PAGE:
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"LUSISTI SATIS"

AMONG the many fatuous ideas that possessed the Olympian noddle, this one was pre-eminent; that, being Olympians, they could talk quite freely in our presence on subjects of the closest import to us, so long as names, dates, and other landmarks were ignored. We were supposed to be denied the faculty for putting two and two together; and, like the monkeys, who very sensibly refrain from speech lest they should be set to earn their livings, we were careful to conceal our capabilities for a simple syllogism. Thus we were rarely taken by surprise, and so were considered by our disappointed elders to be apathetic and to lack the divine capacity for wonder.

Now the daily output of the letter-bag, with the mysterious discussions that ensued thereon, had speedily informed us that Uncle Thomas was intrusted with a mission, — a mission, too, affecting ourselves. Uncle Thomas's missions were many and various; a self-important man, one liking the business while protesting that he sank under the burden, he was the missionary, so to speak, of our remote habitation. The matching a ribbon, the running down to the stores, the interviewing a cook, — these and similar duties lent constant colour and variety to his vacant life in London and helped to keep down his figure. When the matter, however, had in our presence to be referred to with nods and pronouns, with significant hiatuses and interpolations in the French tongue, then the red flag was flown, the storm-cone hoisted, and by a studious pretence of inattention we were not long in plucking out the heart of the mystery.

To clinch our conclusion, we descended suddenly and together on Martha; proceeding, however, not by simple inquiry as to facts, — that would never have done, — but by informing her that the air was full of school and that we knew all about it, and then challenging denial. Martha was a trusty soul, but a bad witness for the defence, and we soon had it all out of her. The word had gone forth, the school had been selected; the necessary sheets were hemming even now, and Edward was the designated and appointed victim.

It had always been before us as an inevitable bourne, this strange unknown thing called school; and yet — perhaps I should say consequently — we had never seriously set ourselves to consider what it really meant. But now that the grim spectre loomed imminent, stretching lean hands for one of our flock, it behoved us to face the situation, to take soundings in this uncharted sea and find out whither we were drifting. Unfortunately, the data in our possession were absolutely insufficient, and we knew not whither to turn for exact information. Uncle Thomas could have told us all about it, of course; he had been there himself, once, in the dim and misty past. But an unfortunate conviction, that Nature had intended him for a humourist, tainted all his evidence, besides making it wearisome to hear. Again, of such among our contemporaries as we had approached, the trumpets gave forth an uncertain sound. According to some, it meant larks, revels, emancipation, and a foretaste of the bliss of manhood. According to others, — the majority, alas! — it was a private and peculiar Hades, that could give the original institution points and a beating. When Edward was observed to be swaggering round with a jaunty air and his chest stuck out, I knew that he was contemplating his future from the one point of view. When, on the contrary, he was subdued and unaggressive, and sought the society of his sisters, I recognised that the other aspect was in the ascendant. "You can always run away, you know," I used to remark consolingly on these latter occasions; and Edward would brighten up wonderfully at the suggestion, while Charlotte melted into tears before her vision of a brother with blistered feet and an empty belly, passing nights of frost ‘neath the lee of windy haystacks.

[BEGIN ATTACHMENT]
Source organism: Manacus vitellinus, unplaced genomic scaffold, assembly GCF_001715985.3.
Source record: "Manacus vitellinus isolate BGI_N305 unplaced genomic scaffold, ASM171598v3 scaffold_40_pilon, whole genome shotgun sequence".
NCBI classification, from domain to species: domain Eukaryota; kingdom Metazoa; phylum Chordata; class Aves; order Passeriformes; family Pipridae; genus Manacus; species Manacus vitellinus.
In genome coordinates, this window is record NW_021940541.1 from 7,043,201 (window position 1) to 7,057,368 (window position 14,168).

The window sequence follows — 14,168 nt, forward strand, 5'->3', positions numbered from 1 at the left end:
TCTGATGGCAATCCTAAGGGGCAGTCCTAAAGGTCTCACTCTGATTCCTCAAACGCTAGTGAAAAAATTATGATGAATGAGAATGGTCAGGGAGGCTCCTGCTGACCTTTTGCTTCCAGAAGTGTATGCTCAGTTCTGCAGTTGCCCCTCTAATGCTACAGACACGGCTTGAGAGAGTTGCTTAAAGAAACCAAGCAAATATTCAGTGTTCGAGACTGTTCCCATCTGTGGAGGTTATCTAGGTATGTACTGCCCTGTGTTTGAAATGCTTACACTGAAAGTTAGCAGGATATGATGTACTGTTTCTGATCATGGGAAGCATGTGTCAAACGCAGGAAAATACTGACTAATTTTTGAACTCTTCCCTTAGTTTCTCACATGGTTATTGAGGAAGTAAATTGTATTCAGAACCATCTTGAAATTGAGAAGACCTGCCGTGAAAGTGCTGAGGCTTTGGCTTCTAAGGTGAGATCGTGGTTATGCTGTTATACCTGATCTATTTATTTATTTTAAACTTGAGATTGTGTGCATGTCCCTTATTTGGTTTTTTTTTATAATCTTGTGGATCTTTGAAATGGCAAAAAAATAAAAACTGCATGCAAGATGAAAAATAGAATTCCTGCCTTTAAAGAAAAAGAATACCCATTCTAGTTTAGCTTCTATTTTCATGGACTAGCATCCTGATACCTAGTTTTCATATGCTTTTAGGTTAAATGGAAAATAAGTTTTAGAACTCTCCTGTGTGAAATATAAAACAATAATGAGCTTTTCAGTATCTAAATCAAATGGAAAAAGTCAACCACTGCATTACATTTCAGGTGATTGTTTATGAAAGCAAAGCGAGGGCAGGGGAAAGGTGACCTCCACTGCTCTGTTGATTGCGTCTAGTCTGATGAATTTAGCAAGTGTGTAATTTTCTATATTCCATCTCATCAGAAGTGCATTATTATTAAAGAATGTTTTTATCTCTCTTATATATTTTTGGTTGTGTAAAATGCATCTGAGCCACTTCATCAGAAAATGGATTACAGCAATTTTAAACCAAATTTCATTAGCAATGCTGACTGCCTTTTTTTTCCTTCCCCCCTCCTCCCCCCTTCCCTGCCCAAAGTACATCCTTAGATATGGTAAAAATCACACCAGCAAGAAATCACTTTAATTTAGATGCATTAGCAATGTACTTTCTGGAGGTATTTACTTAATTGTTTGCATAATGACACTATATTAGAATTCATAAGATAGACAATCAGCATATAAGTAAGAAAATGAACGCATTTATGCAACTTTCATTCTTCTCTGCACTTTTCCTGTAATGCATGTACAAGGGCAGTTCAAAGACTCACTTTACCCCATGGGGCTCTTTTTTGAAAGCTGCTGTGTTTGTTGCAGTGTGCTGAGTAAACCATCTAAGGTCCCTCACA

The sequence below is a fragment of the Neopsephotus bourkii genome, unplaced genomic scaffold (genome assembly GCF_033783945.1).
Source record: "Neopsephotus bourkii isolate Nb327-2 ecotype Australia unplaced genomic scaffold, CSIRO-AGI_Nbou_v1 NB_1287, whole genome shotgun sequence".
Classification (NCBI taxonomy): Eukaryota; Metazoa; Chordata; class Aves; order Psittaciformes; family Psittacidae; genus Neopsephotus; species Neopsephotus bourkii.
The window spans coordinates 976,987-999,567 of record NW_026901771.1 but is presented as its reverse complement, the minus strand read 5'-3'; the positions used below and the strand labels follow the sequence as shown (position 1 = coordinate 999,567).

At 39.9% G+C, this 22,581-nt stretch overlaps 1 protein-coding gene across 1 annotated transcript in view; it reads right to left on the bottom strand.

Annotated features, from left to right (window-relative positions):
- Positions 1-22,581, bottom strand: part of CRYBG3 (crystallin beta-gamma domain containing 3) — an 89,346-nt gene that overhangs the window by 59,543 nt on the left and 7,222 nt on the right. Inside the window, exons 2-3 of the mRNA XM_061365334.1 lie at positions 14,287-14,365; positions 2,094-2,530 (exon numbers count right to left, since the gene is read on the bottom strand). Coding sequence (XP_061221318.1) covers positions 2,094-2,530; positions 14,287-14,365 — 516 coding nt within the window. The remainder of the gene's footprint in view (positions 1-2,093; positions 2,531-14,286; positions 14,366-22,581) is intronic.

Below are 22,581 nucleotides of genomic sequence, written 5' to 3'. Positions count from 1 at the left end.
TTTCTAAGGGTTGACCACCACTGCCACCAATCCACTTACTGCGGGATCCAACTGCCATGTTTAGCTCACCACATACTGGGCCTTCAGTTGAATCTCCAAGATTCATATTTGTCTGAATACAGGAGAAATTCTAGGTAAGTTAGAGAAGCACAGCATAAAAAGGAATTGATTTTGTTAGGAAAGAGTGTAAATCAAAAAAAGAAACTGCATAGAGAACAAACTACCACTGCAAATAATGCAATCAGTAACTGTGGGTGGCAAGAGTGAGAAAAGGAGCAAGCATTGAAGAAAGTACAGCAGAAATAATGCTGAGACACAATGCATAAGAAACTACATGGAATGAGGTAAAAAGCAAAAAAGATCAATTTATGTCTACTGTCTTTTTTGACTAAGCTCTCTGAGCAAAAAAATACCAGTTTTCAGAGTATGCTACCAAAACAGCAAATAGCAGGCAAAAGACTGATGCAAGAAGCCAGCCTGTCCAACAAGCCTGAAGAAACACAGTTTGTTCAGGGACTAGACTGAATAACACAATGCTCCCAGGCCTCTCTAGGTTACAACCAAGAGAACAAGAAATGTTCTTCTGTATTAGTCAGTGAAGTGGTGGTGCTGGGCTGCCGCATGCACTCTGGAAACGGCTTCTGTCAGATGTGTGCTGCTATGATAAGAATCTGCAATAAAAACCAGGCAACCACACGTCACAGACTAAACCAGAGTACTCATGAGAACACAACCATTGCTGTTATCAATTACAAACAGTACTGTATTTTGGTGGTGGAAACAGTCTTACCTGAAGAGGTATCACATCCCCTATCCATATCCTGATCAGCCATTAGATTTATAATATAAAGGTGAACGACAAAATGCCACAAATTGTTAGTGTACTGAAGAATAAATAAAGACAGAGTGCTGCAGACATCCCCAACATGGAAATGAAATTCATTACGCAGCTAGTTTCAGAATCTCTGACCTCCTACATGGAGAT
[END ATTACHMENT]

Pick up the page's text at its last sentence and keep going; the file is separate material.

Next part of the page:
It was to Edward, of course, that the situation was chiefly productive of anxiety; and yet the ensuing change in my own circumstances and position furnished me also with food for grave reflexion. Hitherto I had acted mostly to orders. Even when I had devised and counselled any particular devilry, it had been carried out on Edward's approbation, and — as eldest — at his special risk. Henceforward I began to be anxious of the bugbear Responsibility, and to realise what a soul-throttling thing it is. True, my new position would have its compensations. Edward had been masterful exceedingly, imperious, perhaps a little narrow; impassioned for hard facts, and with scant sympathy for make-believe. I should now be free and untrammelled; in the conception and carrying out of a scheme, I could accept and reject to better artistic purpose.